Yet the pages reproduced here were not identical with those in any surviving edition of Foxe’s work. A number of small changes had been made in both text and woodcut in surviving copies of the 1563 edition, indicating that the waste used by the binder constituted discarded sheets from the production of the book. It is otherwise straightforward to find evidence for the hurried production of the Actes and Monuments, and for revisions being introduced in the printing house by the author, who was still at work in the archives while the book was going through the press. In their study of the making of Foxe’s book, Religion and the Book in Early Modern England (Cambridge University Press, 2011), Elizabeth Evenden and Thomas S. Freeman have documented a number of examples of errors in casting off, otherwise unexplained shifts in the size of typeface being used, and the insertion of additional sheets and gatherings into the text, with resulting revisions to pagination. Evenden and Freeman also point to the haste with which woodcuts were prepared to illustrate the book, whose printing appears initially to have advanced faster than the engravers were able to work or to have been undertaken before they were commissioned. In this case, the sheet has been incorrectly imposed. Page 105 (the one with the woodcut) and page 100, which represent the inner forme of the sheet (corresponding to signatures L2v and L5r), have been transposed when being locked into the forme. Had the outer forme of the sheet then been printed normally, bearing pages 99 and 106 (signatures L2r and L5v), the order of pages in gathering L would then have run 97, 98, 99, 105, 101, 102, 103, 104, 100, 106, 107, 108!
Clearly several pulls had been taken before the error was noticed: two of these incorrectly imposed sheets survive here at Peterhouse, and two further examples are known (incorrectly described as ‘proofs’ in the English Short-Title Catalogue), in the Cambridge University Library and at Lincoln College, Oxford (ESTC S113097; STC 11222a). This elementary error, remarkable in an experienced printing shop, was first discussed at length by the late Julian Roberts (‘Bibliographical Aspects [of] John Foxe’, in John Foxe and the English Reformation, ed. David Loades (Aldershot: Scolar Press, 1997), pp. 36-51), who explained it as being the result of the confusion of compositors who had, for the first time, to incorporate a large woodcut in the text at this point.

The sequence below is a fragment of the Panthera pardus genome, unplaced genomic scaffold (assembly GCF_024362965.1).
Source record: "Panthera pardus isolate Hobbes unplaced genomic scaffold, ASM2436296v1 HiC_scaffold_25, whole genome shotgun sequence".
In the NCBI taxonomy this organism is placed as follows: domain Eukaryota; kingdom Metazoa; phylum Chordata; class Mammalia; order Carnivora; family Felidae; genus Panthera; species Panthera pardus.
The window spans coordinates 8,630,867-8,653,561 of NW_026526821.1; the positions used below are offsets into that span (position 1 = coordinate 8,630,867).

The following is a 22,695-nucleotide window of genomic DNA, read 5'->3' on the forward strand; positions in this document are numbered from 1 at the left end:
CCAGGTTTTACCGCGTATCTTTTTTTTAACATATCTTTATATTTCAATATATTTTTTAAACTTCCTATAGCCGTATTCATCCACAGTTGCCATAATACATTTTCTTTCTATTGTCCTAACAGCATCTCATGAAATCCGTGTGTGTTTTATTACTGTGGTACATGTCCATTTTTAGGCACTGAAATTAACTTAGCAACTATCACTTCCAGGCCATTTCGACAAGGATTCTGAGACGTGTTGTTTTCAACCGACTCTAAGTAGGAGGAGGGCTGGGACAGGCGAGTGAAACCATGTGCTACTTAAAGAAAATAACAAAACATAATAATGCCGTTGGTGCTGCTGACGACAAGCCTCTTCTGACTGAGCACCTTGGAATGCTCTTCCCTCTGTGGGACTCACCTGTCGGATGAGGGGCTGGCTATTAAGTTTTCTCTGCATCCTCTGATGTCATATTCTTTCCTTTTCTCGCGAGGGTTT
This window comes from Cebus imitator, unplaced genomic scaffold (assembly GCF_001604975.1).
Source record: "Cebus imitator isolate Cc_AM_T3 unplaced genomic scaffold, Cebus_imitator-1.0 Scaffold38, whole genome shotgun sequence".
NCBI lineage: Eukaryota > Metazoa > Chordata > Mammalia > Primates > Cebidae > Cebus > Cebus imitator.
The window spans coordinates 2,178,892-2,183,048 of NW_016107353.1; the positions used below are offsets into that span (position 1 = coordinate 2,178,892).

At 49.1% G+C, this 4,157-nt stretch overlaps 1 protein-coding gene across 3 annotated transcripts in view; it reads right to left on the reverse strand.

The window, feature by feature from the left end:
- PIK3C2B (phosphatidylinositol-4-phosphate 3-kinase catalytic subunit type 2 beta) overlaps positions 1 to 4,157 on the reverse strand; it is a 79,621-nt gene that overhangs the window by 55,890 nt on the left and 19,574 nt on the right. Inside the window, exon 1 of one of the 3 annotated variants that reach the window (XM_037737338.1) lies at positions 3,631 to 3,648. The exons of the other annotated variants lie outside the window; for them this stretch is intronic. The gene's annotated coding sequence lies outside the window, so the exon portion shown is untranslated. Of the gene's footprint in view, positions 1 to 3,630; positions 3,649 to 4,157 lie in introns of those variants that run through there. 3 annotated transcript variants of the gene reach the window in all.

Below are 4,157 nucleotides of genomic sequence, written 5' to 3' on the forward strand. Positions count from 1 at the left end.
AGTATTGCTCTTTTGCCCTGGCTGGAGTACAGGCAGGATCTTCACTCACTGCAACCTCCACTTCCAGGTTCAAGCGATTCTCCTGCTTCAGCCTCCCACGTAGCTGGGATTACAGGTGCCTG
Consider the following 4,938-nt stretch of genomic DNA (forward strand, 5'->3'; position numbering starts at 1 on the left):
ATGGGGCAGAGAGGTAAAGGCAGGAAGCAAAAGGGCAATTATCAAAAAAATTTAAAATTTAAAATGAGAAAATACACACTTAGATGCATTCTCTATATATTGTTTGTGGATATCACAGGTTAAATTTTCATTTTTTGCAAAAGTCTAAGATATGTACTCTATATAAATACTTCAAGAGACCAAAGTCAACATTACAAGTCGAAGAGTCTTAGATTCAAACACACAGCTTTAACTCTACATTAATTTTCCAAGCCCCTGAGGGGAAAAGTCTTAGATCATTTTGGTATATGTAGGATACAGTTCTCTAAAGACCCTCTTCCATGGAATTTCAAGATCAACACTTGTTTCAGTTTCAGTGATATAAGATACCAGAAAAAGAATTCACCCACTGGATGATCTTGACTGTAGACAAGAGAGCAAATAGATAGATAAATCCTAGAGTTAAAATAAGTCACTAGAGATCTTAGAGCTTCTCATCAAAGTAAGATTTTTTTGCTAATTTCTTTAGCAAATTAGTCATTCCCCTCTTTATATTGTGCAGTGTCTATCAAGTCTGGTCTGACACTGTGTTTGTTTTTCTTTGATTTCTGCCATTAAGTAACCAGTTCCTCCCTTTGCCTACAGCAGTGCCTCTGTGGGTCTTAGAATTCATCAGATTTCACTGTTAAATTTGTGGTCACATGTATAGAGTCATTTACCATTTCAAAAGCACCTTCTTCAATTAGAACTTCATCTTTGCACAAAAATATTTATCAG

The waste sheets testify both to such confusion and to the ongoing work of revision. While the pages were being reset, the engraver modified the picture of the burning of Wyclif’s bones, introducing a caption to indicate what the figure on the right, who appears to be emptying a bowl of liquid into the passing river, was in fact doing: ‘the ashes of Wickleffe cast into the riuer’. At the same time, several changes were introduced into the text, the most significant of which was an attempt to clarify the passage on page 105 which mentions playing ‘Parmenos part in the comody, that is to worke wyth reason, against mad folly.’ This was a reference to the figure of the slave, Parmeno, in Terence’s comedy, The Eunuch, who counsels his master that ‘If you think that uncertain things can be made certain by reason, you’ll accomplish nothing more than if you strived to go insane by sanity.’ The final printed text described Parmeno’s part as ‘to ioyne perfect reason and mad follye together’, which perhaps made the classical allusion less wrong, if scarcely right. At the same time, the running titles to the text were also corrected, so that page 100 bore the right heading for text appearing to the left of an opening (‘Actes and Monuments’) and that page 105 bore the heading ‘The burning of Wickleffes bones’.